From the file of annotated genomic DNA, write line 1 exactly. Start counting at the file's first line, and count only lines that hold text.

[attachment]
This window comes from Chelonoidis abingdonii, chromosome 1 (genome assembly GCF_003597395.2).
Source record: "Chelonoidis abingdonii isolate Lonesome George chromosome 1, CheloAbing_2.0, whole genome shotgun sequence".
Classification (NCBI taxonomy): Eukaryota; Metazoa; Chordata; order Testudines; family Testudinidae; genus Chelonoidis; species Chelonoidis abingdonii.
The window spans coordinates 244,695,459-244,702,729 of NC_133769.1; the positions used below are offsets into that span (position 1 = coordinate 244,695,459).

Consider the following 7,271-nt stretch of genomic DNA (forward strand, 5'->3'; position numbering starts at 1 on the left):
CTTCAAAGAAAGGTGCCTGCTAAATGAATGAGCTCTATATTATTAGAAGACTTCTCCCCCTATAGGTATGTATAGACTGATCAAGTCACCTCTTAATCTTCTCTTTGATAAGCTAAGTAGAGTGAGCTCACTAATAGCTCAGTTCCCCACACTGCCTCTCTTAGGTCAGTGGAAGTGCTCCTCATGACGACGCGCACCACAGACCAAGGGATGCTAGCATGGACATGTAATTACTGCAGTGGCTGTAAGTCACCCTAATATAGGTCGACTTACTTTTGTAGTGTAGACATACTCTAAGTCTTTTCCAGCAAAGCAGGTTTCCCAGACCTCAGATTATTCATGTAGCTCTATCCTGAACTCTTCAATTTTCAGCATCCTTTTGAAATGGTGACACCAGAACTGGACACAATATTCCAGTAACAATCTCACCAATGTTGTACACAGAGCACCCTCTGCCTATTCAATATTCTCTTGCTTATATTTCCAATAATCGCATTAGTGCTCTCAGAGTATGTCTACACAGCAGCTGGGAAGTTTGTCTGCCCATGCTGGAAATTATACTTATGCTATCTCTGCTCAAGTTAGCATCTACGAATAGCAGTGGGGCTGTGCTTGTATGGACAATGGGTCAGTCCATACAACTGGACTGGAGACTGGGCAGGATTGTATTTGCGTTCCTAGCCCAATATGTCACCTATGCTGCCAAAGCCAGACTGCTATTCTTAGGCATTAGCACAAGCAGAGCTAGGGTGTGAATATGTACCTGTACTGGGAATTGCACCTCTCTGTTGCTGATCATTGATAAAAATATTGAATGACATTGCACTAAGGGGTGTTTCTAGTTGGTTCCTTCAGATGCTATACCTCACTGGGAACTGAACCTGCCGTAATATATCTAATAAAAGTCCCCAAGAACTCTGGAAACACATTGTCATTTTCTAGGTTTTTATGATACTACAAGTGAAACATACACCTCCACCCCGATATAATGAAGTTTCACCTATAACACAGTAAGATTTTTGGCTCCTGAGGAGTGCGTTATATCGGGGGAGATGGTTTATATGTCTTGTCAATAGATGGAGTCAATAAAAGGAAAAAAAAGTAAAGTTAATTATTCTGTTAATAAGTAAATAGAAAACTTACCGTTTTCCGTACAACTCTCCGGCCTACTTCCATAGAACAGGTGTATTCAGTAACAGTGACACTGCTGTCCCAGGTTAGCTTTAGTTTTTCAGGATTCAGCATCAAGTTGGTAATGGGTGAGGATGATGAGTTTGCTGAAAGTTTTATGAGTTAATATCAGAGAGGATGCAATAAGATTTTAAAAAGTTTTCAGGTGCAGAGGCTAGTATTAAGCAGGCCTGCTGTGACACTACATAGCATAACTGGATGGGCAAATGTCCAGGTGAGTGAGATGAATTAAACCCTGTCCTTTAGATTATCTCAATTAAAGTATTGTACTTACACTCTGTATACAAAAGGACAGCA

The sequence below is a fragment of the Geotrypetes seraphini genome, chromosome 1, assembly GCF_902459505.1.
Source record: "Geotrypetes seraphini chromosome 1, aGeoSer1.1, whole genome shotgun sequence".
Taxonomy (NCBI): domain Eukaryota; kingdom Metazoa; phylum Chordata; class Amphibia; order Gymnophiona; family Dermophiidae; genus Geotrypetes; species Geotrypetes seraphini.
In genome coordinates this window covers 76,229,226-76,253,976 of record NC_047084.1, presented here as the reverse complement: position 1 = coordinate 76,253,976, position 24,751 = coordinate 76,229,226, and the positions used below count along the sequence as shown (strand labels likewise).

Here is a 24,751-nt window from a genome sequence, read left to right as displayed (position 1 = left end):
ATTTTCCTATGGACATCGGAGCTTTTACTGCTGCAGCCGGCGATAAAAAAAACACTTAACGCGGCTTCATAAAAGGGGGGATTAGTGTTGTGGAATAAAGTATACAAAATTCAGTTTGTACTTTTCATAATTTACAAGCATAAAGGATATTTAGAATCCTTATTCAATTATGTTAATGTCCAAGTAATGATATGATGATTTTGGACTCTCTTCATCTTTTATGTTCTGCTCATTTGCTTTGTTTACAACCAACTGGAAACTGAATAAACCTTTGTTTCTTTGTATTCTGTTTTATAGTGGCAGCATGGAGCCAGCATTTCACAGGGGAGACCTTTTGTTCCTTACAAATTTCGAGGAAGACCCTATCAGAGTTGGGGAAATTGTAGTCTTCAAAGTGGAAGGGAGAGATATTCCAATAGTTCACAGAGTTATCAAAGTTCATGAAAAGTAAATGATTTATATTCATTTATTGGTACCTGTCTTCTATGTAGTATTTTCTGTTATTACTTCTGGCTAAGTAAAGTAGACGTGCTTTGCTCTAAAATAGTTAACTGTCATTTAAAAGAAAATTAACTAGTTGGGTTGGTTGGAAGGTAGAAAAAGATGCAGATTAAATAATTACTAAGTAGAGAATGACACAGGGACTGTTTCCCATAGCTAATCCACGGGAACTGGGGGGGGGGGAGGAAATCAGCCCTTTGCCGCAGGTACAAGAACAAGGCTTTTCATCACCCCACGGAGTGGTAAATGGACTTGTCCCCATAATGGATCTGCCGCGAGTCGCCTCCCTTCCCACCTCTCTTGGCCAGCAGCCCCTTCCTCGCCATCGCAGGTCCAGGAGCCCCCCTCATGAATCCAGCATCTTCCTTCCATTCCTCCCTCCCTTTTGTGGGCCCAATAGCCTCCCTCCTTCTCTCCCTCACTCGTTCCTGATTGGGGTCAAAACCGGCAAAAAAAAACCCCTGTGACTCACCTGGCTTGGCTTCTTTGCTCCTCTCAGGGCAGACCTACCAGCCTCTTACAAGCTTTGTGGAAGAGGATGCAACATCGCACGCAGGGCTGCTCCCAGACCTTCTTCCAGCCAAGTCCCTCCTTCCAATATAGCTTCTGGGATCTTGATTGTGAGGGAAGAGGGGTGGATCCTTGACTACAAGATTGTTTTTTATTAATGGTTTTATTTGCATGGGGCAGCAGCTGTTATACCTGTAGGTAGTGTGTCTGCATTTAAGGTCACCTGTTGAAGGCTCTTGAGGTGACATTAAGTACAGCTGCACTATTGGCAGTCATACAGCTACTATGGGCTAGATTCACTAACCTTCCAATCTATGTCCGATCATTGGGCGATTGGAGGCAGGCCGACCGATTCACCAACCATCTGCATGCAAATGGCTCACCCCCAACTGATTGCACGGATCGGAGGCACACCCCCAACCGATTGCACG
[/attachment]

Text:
This window comes from Chelonoidis abingdonii, chromosome 1 (genome assembly GCF_003597395.2).